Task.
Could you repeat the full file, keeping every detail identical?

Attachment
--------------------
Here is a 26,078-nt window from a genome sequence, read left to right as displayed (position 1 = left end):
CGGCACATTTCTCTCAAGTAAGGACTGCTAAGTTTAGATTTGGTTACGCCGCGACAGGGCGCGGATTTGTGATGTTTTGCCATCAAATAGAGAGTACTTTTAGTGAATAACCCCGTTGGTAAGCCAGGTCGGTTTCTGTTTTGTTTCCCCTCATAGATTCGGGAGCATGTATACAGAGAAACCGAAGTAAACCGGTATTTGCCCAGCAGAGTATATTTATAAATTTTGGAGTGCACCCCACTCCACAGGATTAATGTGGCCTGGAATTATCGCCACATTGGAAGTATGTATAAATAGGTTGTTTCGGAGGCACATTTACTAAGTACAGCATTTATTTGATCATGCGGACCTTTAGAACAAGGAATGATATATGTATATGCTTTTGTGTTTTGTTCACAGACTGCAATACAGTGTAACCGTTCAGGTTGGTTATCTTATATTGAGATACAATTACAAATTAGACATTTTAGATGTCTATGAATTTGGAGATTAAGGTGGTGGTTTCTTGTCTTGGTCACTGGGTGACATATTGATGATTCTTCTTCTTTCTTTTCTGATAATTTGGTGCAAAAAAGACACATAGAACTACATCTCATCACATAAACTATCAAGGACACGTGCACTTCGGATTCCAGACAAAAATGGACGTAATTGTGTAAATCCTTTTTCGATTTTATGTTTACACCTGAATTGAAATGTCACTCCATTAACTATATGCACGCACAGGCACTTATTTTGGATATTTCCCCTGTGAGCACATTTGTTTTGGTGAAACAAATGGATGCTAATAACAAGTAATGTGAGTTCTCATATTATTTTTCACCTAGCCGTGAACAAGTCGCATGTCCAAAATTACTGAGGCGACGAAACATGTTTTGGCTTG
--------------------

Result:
Here is a 26,078-nt window from a genome sequence, read left to right as displayed (position 1 = left end):
CGGCACATTTCTCTCAAGTAAGGACTGCTAAGTTTAGATTTGGTTACGCCGCGACAGGGCGCGGATTTGTGATGTTTTGCCATCAAATAGAGAGTACTTTTAGTGAATAACCCCGTTGGTAAGCCAGGTCGGTTTCTGTTTTGTTTCCCCTCATAGATTCGGGAGCATGTATACAGAGAAACCGAAGTAAACCGGTATTTGCCCAGCAGAGTATATTTATAAATTTTGGAGTGCACCCCACTCCACAGGATTAATGTGGCCTGGAATTATCGCCACATTGGAAGTATGTATAAATAGGTTGTTTCGGAGGCACATTTACTAAGTACAGCATTTATTTGATCATGCGGACCTTTAGAACAAGGAATGATATATGTATATGCTTTTGTGTTTTGTTCACAGACTGCAATACAGTGTAACCGTTCAGGTTGGTTATCTTATATTGAGATACAATTACAAATTAGACATTTTAGATGTCTATGAATTTGGAGATTAAGGTGGTGGTTTCTTGTCTTGGTCACTGGGTGACATATTGATGATTCTTCTTCTTTCTTTTCTGATAATTTGGTGCAAAAAAGACACATAGAACTACATCTCATCACATAAACTATCAAGGACACGTGCACTTCGGATTCCAGACAAAAATGGACGTAATTGTGTAAATCCTTTTTCGATTTTATGTTTACACCTGAATTGAAATGTCACTCCATTAACTATATGCACGCACAGGCACTTATTTTGGATATTTCCCCTGTGAGCACATTTGTTTTGGTGAAACAAATGGATGCTAATAACAAGTAATGTGAGTTCTCATATTATTTTTCACCTAGCCGTGAACAAGTCGCATGTCCAAAATTACTGAGGCGACGAAACATGTTTTGGCTTG